Dastels writes, “In my last post I described how I hacked a 2Mbyte SPI flash onto a Trinket M0 to give it the memory space for CircutiPython of one of the M0 Express boards. This time I supersized an M0 Express board, specifically a Feather M0 Express, although the same hack should work on a Circuit Playground Express.”
Every Friday we give away some extra PCBs via Facebook. This post was announced on Facebook, and on Monday we’ll send coupon codes to two random commenters. The coupon code usually go to Facebook ‘Other’ Messages Folder . More PCBs via Twitter on Tuesday and the blog every Sunday. Don’t forget there’s free PCBs three times every week:
Free PCB Sunday. The classic. Every week, get free PCBs right here on the blog comments
Tweet-a-PCB Tuesday. Follow us and get boards in 144 characters or less
Facebook PCB Friday. Free PCBs while you wait for the weekend
This builds on a previous lab, where orthogonal frequency division multiplexing (OFDM) is used with on/off keying to send data over the channel. This scheme achieved a data rate of about 14,000 bits per second with zero errors, resulting in a figure of merit of about 14,000. The high performance design utilizes orthogonal frequency division multiplexing (OFDM) and quadrature amplitude modulation (QAM) to achieve a figure of merit much higher than the previous lab.
The overall OFDM system block diagram is shown below (taken from Professor Wagner’s course’s Scribe notes)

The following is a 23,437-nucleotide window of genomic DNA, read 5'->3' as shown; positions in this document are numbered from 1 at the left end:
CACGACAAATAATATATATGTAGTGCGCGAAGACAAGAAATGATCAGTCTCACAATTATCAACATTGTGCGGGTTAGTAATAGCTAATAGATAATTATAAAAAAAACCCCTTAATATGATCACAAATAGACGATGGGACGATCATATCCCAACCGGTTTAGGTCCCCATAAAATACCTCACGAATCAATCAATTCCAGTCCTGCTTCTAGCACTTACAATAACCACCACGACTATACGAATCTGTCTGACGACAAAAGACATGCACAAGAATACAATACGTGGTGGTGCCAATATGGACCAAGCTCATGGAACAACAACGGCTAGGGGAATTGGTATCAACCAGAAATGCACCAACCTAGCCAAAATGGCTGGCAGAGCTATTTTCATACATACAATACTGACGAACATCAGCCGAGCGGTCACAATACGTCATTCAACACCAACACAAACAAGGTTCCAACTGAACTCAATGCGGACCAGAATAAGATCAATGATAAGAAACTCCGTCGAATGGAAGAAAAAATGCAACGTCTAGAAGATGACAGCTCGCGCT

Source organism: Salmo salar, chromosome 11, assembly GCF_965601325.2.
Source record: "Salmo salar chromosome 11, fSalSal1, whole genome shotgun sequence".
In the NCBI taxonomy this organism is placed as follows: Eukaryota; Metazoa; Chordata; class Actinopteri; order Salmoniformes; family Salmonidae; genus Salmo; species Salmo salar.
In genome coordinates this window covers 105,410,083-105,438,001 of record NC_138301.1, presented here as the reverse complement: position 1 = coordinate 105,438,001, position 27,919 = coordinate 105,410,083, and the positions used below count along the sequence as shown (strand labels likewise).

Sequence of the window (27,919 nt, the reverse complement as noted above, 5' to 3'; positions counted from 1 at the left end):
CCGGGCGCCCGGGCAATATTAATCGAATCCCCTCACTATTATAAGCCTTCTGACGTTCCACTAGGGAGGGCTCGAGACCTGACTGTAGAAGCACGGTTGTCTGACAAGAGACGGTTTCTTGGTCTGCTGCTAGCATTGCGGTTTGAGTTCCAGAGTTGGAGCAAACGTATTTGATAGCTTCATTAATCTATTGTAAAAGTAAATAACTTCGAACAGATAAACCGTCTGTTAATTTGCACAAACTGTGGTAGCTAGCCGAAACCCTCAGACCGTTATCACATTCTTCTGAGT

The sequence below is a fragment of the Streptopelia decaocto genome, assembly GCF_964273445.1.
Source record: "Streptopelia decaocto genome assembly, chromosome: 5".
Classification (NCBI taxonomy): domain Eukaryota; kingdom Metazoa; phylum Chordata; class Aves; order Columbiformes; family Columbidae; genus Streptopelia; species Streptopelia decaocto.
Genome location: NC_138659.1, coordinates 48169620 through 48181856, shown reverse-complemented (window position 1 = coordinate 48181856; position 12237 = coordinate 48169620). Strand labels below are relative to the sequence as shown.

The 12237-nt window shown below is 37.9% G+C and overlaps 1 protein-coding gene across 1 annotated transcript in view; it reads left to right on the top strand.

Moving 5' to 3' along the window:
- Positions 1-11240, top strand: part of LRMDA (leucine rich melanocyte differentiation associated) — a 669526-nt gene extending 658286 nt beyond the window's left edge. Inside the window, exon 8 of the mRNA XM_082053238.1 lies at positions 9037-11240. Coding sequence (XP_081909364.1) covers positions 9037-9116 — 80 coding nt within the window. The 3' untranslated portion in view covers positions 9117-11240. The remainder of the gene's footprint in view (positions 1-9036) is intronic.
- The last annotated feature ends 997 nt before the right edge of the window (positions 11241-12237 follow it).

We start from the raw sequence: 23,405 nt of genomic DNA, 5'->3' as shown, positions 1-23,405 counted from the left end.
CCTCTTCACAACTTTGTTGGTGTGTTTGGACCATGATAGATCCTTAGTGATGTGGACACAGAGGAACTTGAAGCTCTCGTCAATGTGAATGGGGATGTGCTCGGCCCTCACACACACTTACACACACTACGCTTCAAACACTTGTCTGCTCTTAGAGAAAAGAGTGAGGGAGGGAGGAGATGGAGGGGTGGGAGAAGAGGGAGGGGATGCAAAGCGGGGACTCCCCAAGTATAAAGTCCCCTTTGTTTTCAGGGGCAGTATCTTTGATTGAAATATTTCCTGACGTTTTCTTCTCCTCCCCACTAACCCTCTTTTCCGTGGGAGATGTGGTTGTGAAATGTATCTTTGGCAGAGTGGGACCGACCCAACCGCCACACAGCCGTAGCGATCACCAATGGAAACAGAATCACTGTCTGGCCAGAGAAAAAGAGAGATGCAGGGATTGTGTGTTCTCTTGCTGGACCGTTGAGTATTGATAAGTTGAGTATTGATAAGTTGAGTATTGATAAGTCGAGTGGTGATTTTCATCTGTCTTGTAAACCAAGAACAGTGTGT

The gentlemen for whom I’m developing this hardware for has requested some additional functionality. The additional functionality requested is a Pulse Oximetry measurement. Pulse Oximetry is the measurement of a person’s pulse along with how much oxygen is present within their blood. It is a common measurement made by medical practitioners to ensure their patients are in good health. I suspect for the medical device, this information will be correlated with a person’s breathing to assess how well a person’s lungs are working and how much oxygen from the air is getting into their blood.
Teardown, repair and analysis of an Agilent E4443A 3Hz – 6.7GHz PSA series Spectrum Analyzer from The Signal Path:
In this episode Shahriar repairs an Agilent PSA Series Spectrum Analyzer. The instrument generates many errors during self-alignment and produces no measurements below 3.2GHz. The block diagram of the unit is thoroughly presented and various possible failure points are considered. Based on the observation of the noise floor, the most likely cause is the second LO module. The measurement of the LO power indicates that the second LO power is fall below nominal.